COLOMBO (Reuters) - Sri Lanka on Tuesday dismissed the European Union’s planned withdrawal of the GSP Plus trade scheme, which gave its exporters preferential access to the 27-nation bloc, the Indian Ocean island nation’s biggest trading partner.
The Generalised System of Preferences Plus is a trade scheme that encourages development and good governance by offering tariff cuts to developing countries which work to ratify and implement international conventions in those areas.
An EU probe required under GSP Plus rules found Sri Lanka in breach of human rights laws, largely because of events related to its war with the Tamil Tigers, which ended in May 2009.
However, Sri Lanka’s government sees the review as politically motivated and designed to punish it for defeating the Tigers, many of whose diaspora supporters are resident and politically active in EU nations.
Because of that, it refused to make a written pledge to make certain rights reforms, which the EU demanded in exchange for keeping GSP Plus.
Sri Lanka is one of 16 countries with GSP Plus status and the EU is its single largest trading partner. Garment exports, the country’s second foreign exchange earner after remittances, have benefited substantially with a 6-7 percent concession.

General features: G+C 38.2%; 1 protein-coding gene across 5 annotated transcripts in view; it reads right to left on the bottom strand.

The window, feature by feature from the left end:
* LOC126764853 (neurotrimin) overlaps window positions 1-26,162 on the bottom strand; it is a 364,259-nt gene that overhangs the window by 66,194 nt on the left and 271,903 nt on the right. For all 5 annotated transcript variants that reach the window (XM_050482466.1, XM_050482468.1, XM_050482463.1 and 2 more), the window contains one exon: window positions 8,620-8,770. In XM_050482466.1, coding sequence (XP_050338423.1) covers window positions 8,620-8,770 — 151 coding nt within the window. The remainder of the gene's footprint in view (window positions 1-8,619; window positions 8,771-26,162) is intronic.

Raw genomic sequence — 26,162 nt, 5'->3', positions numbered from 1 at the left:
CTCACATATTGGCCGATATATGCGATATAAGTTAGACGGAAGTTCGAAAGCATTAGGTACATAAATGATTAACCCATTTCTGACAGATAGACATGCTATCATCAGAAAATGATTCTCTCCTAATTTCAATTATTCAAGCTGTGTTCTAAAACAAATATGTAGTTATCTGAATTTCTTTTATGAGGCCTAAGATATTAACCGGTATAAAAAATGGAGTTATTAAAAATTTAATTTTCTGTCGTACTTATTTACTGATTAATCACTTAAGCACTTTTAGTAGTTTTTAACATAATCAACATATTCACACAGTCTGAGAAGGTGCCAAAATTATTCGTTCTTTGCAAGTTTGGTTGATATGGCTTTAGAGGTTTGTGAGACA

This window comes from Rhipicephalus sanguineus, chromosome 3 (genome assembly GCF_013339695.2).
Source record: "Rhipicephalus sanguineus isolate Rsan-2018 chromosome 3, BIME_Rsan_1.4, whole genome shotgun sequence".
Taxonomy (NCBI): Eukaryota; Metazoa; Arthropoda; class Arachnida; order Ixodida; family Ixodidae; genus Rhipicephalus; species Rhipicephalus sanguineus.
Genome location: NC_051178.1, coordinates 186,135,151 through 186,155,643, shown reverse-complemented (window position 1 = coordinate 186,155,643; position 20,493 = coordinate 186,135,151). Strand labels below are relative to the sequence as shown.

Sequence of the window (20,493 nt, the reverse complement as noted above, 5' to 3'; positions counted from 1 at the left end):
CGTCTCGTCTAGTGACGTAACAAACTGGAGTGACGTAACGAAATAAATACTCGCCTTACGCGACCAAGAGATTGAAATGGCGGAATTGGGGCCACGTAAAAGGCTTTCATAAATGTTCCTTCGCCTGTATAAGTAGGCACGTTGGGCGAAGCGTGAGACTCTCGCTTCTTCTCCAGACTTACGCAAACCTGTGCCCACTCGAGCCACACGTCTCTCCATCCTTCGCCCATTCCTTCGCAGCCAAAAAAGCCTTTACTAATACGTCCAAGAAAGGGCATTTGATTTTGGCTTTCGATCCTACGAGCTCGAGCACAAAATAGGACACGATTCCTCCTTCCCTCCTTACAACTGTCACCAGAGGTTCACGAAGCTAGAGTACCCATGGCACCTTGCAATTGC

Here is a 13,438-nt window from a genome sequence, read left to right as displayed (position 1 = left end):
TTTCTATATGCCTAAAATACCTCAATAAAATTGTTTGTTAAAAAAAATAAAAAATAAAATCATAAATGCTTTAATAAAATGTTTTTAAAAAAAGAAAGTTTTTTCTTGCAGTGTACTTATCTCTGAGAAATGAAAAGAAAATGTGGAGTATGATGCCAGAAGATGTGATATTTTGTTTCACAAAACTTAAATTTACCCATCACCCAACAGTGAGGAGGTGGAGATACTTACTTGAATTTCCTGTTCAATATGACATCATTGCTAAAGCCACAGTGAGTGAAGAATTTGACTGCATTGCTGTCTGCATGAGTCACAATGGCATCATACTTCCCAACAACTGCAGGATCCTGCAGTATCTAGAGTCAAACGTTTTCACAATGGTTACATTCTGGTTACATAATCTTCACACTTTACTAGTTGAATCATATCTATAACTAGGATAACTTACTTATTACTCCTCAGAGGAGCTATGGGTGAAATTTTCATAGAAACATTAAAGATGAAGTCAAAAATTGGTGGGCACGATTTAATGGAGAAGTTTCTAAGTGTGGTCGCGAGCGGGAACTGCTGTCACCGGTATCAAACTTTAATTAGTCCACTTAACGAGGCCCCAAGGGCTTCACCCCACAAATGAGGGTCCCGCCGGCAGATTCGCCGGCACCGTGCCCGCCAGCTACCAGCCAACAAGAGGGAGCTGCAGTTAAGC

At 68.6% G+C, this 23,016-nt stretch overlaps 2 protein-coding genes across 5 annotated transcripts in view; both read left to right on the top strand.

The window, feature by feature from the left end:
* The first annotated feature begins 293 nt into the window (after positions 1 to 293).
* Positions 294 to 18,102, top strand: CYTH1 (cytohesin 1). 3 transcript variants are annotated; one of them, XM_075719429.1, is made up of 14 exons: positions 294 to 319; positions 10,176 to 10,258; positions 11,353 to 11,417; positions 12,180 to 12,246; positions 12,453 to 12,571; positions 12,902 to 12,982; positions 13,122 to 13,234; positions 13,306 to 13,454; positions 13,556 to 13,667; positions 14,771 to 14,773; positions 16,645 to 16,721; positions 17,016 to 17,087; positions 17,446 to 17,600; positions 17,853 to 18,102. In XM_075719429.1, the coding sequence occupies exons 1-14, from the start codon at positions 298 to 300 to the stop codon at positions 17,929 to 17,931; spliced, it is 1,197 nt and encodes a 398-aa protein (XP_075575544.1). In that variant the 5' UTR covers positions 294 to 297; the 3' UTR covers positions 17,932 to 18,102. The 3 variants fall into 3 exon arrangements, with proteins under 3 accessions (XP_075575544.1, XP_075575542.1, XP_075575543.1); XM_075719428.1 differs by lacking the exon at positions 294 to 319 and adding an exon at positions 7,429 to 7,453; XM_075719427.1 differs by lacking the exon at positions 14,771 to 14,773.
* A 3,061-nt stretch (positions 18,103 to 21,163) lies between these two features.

The value of the benefits has been estimated at 100 million euros ($125.4 million). Losing GSP Plus means Sri Lankan goods get more expensive and therefore less competitive.
Privately, some businessmen say they think the real cost could be as much as 500 million euros.
Yes, by acceding to the EU demands. The European bloc says it is open to talks, but Sri Lanka says it will not negotiate.
WHAT DOES LOSING GSP+ MEAN FOR THE SRI LANKAN ECONOMY?
Closure of small and medium-scale garment firms and job losses. It could also make Sri Lanka less attractive to foreign manufacturers looking to capitalise on the post-war economic rebound.
Economists say there may be pressure on the $40 billion economy’s fiscal and trade balances if there is a significant decline in export revenue and import demand remains high.
Writing by Bryson Hull, editing by Jonathan Thatcher